Helen Salisbury: Pedalling vaccines door to doorBMJ 2021; 372 doi: https://doi.org/10.1136/bmj.n221 (Published 26 January 2021) Cite this as: BMJ 2021;372:n221
- Helen Salisbury, GP
Follow Helen on Twitter: @HelenRSalisbury
After the excitement of running big clinics at our surgery with the Pfizer vaccine, things have gone quiet on the vaccination front in our primary care network. We’ve now given at least one dose of covid vaccine to 88% of our practice’s over 80s, with only a handful declining the offer. Despite some reports of mild fevers and sore arms as expected, no one has needed medical attention for a reaction to the Pfizer-BioNTech or the Oxford-AstraZeneca vaccine.
We’d like to vaccinate all vulnerable patients, but we must pause and wait until other areas catch up. Practices at the less advantaged end of the city need it more, but the algorithm for determining where the supply goes doesn’t seem to consider deprivation.1 In England’s poorest areas average life expectancy is well below 80,2 so supplies based on age alone are limited precisely where the risk of covid death is highest.3
Recently our supply has dwindled to a trickle, and it takes only a single afternoon to use the 300-400 doses delivered each week—a far cry from the 12 hours a day, seven days a week we signed up to in December. We’ll receive none at all this week. A few vials have been held back for home visits, and I recently spent a happy afternoon vaccinating housebound patients. We have a spreadsheet of all such patients in our network, organised into geographical clusters. There are fewer than we anticipated, as being housebound isn’t a fixed concept: some patients who require huge efforts and the help of several relatives to leave the house were nevertheless transported to the surgery when we first started vaccinating in December. Others are truly unable to get to us, so we take the vaccine to them.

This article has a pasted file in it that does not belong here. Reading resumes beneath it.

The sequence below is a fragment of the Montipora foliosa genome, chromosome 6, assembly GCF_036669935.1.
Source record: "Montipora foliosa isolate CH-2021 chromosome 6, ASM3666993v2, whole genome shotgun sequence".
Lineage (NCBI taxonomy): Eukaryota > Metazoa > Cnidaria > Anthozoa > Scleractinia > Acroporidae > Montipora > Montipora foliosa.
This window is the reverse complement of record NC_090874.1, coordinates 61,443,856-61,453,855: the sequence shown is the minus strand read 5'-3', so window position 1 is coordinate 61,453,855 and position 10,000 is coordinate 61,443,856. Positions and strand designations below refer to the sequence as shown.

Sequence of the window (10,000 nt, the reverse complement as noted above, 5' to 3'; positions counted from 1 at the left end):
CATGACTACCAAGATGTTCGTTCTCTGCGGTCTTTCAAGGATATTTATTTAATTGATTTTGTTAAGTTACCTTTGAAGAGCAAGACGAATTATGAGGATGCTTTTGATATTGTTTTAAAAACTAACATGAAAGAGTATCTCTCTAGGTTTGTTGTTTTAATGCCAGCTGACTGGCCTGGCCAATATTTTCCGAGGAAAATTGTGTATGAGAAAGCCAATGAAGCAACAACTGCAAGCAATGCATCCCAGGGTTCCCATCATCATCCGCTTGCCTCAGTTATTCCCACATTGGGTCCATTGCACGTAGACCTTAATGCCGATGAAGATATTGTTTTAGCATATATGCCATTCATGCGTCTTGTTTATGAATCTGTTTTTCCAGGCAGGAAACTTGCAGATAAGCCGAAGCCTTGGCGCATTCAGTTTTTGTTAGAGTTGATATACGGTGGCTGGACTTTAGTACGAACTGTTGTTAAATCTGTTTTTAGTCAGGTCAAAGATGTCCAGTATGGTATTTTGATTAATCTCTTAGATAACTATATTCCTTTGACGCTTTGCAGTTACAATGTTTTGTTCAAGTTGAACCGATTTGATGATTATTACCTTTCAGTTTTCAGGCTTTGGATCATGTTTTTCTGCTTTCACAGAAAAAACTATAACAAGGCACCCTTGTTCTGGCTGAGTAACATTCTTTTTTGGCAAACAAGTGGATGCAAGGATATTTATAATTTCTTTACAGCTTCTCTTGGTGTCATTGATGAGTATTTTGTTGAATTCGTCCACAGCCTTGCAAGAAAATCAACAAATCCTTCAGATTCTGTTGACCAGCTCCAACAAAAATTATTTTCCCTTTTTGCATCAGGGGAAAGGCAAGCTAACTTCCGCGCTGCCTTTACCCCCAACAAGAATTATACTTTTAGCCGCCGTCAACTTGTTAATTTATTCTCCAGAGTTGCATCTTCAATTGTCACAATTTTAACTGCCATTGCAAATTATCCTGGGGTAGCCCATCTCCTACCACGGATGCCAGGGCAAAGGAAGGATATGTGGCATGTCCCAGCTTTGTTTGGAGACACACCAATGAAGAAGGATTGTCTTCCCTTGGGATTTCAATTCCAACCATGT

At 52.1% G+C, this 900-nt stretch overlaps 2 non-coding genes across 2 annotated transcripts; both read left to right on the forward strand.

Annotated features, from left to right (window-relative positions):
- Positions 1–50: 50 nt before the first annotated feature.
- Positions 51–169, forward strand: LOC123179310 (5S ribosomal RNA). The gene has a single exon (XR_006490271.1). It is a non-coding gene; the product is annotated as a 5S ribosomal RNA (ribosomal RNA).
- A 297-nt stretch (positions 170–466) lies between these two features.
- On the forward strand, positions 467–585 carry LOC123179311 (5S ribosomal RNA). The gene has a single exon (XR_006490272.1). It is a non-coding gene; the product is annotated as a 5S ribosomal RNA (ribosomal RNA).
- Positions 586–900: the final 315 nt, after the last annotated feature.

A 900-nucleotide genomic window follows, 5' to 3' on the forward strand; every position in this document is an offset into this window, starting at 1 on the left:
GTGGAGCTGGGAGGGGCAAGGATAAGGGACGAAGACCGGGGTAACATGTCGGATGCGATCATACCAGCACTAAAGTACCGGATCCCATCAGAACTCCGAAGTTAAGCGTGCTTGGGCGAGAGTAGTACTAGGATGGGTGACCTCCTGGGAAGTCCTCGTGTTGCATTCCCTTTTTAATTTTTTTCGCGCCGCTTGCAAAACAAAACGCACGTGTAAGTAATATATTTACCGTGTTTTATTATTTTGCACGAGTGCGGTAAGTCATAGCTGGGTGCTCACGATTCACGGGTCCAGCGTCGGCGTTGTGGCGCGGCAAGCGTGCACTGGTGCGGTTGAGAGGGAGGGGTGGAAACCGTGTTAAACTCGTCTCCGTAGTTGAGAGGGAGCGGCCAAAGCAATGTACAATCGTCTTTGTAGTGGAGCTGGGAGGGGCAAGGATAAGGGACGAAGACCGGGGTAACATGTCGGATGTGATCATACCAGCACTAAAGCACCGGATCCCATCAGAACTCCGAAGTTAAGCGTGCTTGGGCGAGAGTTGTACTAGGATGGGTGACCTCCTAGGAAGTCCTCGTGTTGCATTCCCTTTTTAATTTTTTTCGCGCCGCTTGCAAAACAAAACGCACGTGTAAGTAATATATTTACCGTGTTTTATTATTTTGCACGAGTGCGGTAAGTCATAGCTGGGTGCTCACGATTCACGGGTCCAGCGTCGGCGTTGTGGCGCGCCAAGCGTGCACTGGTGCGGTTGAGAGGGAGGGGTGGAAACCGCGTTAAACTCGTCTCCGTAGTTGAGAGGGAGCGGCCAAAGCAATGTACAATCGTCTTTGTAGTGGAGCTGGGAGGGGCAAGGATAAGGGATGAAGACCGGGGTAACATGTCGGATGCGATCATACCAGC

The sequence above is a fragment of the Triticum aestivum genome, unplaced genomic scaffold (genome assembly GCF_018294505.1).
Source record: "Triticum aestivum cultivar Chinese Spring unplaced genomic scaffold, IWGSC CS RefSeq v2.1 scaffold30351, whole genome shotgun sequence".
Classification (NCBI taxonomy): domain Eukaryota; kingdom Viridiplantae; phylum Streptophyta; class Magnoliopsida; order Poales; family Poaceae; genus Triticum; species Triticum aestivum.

It takes a little preparation: patients or their carers need to know I’m coming, and if they live alone I may need a keycode to gain entry. I put my mask on at the door and introduce myself if we haven’t met before; then it’s coat off, apron on (one of those flimsy plastic ones I can’t see the point of) before I apply hand gel, clean the vial, and draw up the vaccine. After giving it and filling in the documentation I pack everything away, with liberal use of antiseptic wipes, and say goodbye. Then I climb back on my bike and trundle to the next address, feeling a bit like Mrs Armitage in Quentin Blake’s wonderful book (what my bike really needs is a holder for the sharps box and an extra pannier for the clinical waste bag).
Even with short distances between patients I manage only three or four visits an hour. But the effort is worthwhile, as people with multiple carers visiting each day are at high risk. Finding time is an issue, and we’ve dealt with this so far by doing home visits on what should be GPs’ afternoons off. This isn’t a long term solution, but the work is a high priority right now, so we just get on and do it.
Competing interests: See www.bmj.com/about-bmj/freelance-contributors.
Provenance and peer review: Commissioned; not externally peer reviewed.